Marty Brown is a Gen Y Renaissance man.
Skilled at running a contemporary bistro, crafting exquisite objects, creating music and film and developing brand strategies, he firmly believes that it is natural for humans to have expertise in numerous areas. Together with Raffaele Persichetti, Marty is the brains and brawn behind Holloway—a contemporary bohemian hub on Hardgrave Road.
The shopfront is typical 1930s—dark timber and glass. A clever sculpture of piano keys makes a window above the door, and the quirky handmade theme continues inside. Holloway operates as a restaurant on Friday and Saturday nights, welcoming diners into its charming dining room or alfresco in the Summer breeze (our choice).
We settle in to peruse the menu, which reads like a travelogue. It is seasonal, and meals are listed according to their style or place of origin; the entrees are oysters from Kangaroo Island, lemongrass charcoal grilled pork collar (Vietnam to Indonesia), and a salad of fresh buffalo mozzarella from Italy. There is pizza too, and Marty tells us the dough was made at 10am to be perfect for evening dining. We share a pizza as a starter, with salami, buffalo mozzarella (getting the best of both worlds), parmesan and basil. The base is thin yet solidly chewy and the topping well balanced with meat, cheese and seasoning. Joining pizza on the Secondo menu are ravioli, salmon, and a Tasmanian t-bone.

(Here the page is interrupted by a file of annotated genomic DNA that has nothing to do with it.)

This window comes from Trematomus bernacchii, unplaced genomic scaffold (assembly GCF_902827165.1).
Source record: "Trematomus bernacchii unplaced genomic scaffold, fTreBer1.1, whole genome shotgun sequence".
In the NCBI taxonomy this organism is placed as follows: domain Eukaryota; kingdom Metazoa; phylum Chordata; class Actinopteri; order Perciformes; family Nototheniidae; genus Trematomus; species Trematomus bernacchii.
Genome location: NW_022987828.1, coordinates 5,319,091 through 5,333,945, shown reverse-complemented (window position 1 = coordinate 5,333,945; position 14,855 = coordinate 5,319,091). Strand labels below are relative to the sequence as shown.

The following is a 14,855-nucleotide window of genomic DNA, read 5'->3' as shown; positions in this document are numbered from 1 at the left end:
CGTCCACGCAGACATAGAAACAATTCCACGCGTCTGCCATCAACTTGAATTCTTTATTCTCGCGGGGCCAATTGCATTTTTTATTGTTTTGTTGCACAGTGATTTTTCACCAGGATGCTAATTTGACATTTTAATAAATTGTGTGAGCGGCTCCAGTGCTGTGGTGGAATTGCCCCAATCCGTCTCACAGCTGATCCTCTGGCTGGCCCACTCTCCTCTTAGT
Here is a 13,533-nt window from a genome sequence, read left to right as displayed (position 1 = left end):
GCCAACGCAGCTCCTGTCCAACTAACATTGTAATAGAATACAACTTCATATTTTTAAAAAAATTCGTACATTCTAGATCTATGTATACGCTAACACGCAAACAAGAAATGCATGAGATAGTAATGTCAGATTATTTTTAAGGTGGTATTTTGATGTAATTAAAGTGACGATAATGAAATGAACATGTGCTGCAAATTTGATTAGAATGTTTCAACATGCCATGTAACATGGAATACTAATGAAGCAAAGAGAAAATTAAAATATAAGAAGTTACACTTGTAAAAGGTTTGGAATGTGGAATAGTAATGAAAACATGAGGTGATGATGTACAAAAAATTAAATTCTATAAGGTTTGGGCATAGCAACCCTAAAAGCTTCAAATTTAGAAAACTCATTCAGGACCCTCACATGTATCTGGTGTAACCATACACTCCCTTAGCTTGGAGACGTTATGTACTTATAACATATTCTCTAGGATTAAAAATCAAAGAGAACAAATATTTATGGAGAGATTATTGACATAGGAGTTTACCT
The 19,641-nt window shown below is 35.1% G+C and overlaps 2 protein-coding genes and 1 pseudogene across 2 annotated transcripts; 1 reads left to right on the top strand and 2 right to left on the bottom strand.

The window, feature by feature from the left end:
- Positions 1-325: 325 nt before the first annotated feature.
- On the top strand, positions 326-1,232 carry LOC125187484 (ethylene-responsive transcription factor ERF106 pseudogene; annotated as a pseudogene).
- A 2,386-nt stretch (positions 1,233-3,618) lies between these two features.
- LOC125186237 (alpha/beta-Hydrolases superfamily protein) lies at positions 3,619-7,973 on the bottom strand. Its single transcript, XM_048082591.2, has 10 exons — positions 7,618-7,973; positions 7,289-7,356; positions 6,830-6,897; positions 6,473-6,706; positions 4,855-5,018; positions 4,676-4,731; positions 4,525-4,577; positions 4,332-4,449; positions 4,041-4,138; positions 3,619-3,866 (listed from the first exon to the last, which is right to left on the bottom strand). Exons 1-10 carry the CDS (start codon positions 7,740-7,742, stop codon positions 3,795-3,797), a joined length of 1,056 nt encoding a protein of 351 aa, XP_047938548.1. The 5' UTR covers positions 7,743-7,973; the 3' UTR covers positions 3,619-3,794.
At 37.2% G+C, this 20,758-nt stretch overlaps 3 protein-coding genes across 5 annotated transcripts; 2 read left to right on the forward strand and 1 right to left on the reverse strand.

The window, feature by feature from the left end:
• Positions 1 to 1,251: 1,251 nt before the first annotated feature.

The distinctive taste of the ravioli is magnificent—delicate pasta pillows filled with ricotta and goat curd spread across the plate, lightly covered with mint and lemon sage. This is seriously fine Italian food made to a very high standard, apparently at 4pm to be precise for the evening. Marty must have constructed a time/space contraption behind the mysterious kitchen doors, because it seems as if the food is arriving directly from around the world. Our salmon is named ‘Pacific to Japan’, and tastes like it. A sumptuous salmon steak falls apart on the plate and in the mouth, teamed up with spicy wombok salsa and creamy smoked chilli mayonnaise.
Paris is the destination for the `Gâteau au Chocolat’ dessert: a hazelnut and dark chocolate cake. Even with my indelible sweet tooth, I was unable to conquer the deeply rich flavours and fudge-like density of the gâteau. The other dessert is a fresh seasonal fruit platter, which looks popular around the other tables. Returning to the bar in the dining room, I notice an exquisite display of non-food wares: glasses and watches made from timbers, stone and metals and leather goods. The multi-talented Holloway duo is creating marvellous objects and experiences, worthy of Leonardo da Vinci himself.
Words by Chris Hassall | Images supplied by Holloway
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